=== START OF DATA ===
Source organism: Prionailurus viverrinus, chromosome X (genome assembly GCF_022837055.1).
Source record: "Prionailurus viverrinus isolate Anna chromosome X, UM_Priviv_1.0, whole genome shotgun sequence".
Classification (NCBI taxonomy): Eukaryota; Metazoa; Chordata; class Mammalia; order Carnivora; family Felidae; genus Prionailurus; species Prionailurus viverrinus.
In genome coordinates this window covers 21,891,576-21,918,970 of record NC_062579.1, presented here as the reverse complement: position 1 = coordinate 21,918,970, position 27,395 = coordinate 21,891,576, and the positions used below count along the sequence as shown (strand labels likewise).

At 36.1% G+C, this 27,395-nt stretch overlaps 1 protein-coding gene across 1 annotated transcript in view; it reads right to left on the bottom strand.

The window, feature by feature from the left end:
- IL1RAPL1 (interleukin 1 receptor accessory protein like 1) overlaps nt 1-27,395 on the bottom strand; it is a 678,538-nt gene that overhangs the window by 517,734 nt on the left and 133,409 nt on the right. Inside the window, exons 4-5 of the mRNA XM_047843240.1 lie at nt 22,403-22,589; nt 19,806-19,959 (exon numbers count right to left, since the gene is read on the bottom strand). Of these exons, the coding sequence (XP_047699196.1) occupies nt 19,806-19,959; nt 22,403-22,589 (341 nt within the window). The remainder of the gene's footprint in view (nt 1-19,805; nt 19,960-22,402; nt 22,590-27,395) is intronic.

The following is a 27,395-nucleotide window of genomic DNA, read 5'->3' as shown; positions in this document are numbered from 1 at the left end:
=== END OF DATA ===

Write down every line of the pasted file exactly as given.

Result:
Source organism: Prionailurus viverrinus, chromosome X (genome assembly GCF_022837055.1).
Source record: "Prionailurus viverrinus isolate Anna chromosome X, UM_Priviv_1.0, whole genome shotgun sequence".
Classification (NCBI taxonomy): Eukaryota; Metazoa; Chordata; class Mammalia; order Carnivora; family Felidae; genus Prionailurus; species Prionailurus viverrinus.
In genome coordinates this window covers 21,891,576-21,918,970 of record NC_062579.1, presented here as the reverse complement: position 1 = coordinate 21,918,970, position 27,395 = coordinate 21,891,576, and the positions used below count along the sequence as shown (strand labels likewise).

At 36.1% G+C, this 27,395-nt stretch overlaps 1 protein-coding gene across 1 annotated transcript in view; it reads right to left on the bottom strand.

The window, feature by feature from the left end:
- IL1RAPL1 (interleukin 1 receptor accessory protein like 1) overlaps nt 1-27,395 on the bottom strand; it is a 678,538-nt gene that overhangs the window by 517,734 nt on the left and 133,409 nt on the right. Inside the window, exons 4-5 of the mRNA XM_047843240.1 lie at nt 22,403-22,589; nt 19,806-19,959 (exon numbers count right to left, since the gene is read on the bottom strand). Of these exons, the coding sequence (XP_047699196.1) occupies nt 19,806-19,959; nt 22,403-22,589 (341 nt within the window). The remainder of the gene's footprint in view (nt 1-19,805; nt 19,960-22,402; nt 22,590-27,395) is intronic.

The following is a 27,395-nucleotide window of genomic DNA, read 5'->3' as shown; positions in this document are numbered from 1 at the left end: